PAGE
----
ROGERS PARK — Students at a Far North Side elementary school love their new book vending machine — but the school needs the community’s help to keep it stocked.
The vending machine was installed last week at Joyce Kilmer Elementary School, 6700 N. Greenview Ave., after a longtime teacher raised more than $8,000 for the project. Students get tokens from their teachers they can use to get books from the machine to take home for free.
Supporters can donate here to help Wright continue stocking the vending machine with new books.
The majority of Kilmer students come from low-income households and don’t always have easy access to books, said Nancy Wright, who spearheaded the project and has worked as a Chicago Public Schools teacher for nearly two decades.
“A coworker of mine told me some of the kids are so excited that they’re trying to put regular coins in the vending machine to get books out,” Wright said. “I see kids from all different grades stopping to look at the books as they come in, and I hear them telling each other about which books they’re going to pick and how excited they are to see certain books.”
Wright said there’s something special about providing a kid with a token to choose a story from a machine rather than just handing them a book.
Wright remembers how much fun she had as a child buying scented pencils from a vending machine at her elementary school, and she wanted to recreate that sense of excitement for her students, she said.
“We need to get our kids excited about reading, and they need to have a choice in what they’re reading, so I just felt the vending machine was a no-brainer,” Wright said.
Wright frequently organizes fundraisers to provide supplies for her students, offering them sensory toys, art supplies, STEM activities and more. She noticed a high demand for books when hosting after-school literacy programs and has made an effort to provide students with more books they can keep.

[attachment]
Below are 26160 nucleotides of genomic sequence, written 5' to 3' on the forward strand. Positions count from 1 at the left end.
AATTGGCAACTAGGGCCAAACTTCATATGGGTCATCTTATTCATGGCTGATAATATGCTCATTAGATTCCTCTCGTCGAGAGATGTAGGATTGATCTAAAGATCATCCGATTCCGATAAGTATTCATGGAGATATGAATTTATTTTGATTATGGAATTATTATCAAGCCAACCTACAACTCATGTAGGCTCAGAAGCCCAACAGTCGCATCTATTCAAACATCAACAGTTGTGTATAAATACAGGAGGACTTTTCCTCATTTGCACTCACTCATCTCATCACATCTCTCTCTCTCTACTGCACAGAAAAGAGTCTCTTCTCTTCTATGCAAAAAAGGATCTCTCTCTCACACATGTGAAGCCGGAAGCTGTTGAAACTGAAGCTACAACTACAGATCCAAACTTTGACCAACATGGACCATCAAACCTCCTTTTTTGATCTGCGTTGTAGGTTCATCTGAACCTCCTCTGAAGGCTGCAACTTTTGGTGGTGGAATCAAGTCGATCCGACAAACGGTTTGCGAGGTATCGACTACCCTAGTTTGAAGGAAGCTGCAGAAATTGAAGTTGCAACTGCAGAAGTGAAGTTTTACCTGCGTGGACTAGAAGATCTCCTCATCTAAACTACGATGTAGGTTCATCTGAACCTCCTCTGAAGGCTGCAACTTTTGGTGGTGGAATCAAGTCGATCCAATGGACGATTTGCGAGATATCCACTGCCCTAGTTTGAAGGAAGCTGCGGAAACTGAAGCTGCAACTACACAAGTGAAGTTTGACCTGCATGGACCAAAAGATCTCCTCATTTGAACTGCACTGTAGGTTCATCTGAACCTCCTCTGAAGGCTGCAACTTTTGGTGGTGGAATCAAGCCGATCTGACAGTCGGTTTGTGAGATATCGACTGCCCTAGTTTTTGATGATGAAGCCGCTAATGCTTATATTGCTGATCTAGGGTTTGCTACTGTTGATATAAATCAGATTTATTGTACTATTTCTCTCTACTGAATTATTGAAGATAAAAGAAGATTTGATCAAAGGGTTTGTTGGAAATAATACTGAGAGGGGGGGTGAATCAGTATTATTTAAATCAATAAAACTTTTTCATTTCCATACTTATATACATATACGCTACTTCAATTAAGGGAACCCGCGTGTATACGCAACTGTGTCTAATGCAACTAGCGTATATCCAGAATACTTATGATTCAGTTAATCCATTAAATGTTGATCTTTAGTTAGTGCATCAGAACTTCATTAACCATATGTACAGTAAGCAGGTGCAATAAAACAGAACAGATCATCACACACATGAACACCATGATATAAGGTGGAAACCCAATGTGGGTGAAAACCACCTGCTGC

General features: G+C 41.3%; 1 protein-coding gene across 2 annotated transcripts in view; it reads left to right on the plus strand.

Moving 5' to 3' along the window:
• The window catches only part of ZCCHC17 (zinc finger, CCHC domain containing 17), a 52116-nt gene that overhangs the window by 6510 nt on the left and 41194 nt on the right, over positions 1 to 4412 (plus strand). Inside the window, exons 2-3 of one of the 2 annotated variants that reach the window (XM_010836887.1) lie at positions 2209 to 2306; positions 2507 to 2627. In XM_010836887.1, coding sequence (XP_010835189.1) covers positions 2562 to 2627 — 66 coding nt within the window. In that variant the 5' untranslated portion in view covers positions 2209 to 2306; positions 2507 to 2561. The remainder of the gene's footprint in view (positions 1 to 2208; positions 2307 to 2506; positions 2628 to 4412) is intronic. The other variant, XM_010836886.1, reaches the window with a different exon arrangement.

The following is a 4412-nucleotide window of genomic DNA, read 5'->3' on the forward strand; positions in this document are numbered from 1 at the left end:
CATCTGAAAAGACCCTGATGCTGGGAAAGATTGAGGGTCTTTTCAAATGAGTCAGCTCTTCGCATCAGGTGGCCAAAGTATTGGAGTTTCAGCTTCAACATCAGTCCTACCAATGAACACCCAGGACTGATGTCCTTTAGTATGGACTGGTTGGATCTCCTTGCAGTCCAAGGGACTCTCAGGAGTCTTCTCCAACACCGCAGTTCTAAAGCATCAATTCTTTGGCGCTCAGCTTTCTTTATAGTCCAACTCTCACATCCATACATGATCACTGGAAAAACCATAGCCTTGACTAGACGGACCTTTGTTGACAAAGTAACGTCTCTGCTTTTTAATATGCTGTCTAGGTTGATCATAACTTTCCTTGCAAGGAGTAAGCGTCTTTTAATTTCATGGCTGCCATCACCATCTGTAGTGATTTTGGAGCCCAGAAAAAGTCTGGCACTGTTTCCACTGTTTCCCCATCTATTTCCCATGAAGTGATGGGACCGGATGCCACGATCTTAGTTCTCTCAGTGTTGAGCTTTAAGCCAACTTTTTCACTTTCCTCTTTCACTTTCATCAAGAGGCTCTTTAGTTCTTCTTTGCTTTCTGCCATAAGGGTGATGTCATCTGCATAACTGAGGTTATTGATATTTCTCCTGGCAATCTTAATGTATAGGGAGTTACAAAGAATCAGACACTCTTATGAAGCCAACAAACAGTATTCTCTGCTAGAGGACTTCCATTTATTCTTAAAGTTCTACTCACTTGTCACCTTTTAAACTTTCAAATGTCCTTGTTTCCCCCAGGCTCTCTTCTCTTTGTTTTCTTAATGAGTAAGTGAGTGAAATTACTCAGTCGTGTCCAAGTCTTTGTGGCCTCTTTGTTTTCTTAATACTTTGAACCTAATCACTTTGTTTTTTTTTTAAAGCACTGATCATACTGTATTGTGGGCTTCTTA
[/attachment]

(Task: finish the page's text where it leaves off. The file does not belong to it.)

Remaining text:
“There were parents filling up crates with books [at literacy events], and I don’t think that would’ve happened at a wealthier school,” Wright said. “It showed me that these parents need books in their houses for their kids and that they might not have much access to books at home.”
Wright was able to fundraise for the machine in just a month.
Then, Wright helped design the machine, customizing it with photos of students because she felt it was important kids saw themselves represented, she said.
With the machine installed and open for business, students have already started exchanging tokens for stories.
“We label it like the tokens are for good behavior, but really the goal is for teachers to find something good in each student, to find something positive that they’re doing and reward them with a book token,” Wright said.
Each grade level will have access to the vending machine for a few weeks before Wright swaps out the books so that they’re age-appropriate for the next class that gets a turn. She also created a form so teachers can let her know which books are most popular with their students.
Wright said it’s important of nurture a child’s interest in reading and emphasized “the value of putting a book in a child’s hand.”
“When my kids were young, I read up to 10 books a night with them, and both of my children went into literary careers,” Wright said. “I started reading with them when they were little. Since they’ve learned to read themselves, I’ve hardly seen them without a book in their hands, and they’re in their 20s now.
“If we can put books in kids’ hands when they’re young, the idea is that these books will guide them through their next journeys in life and help them stay out of trouble.”
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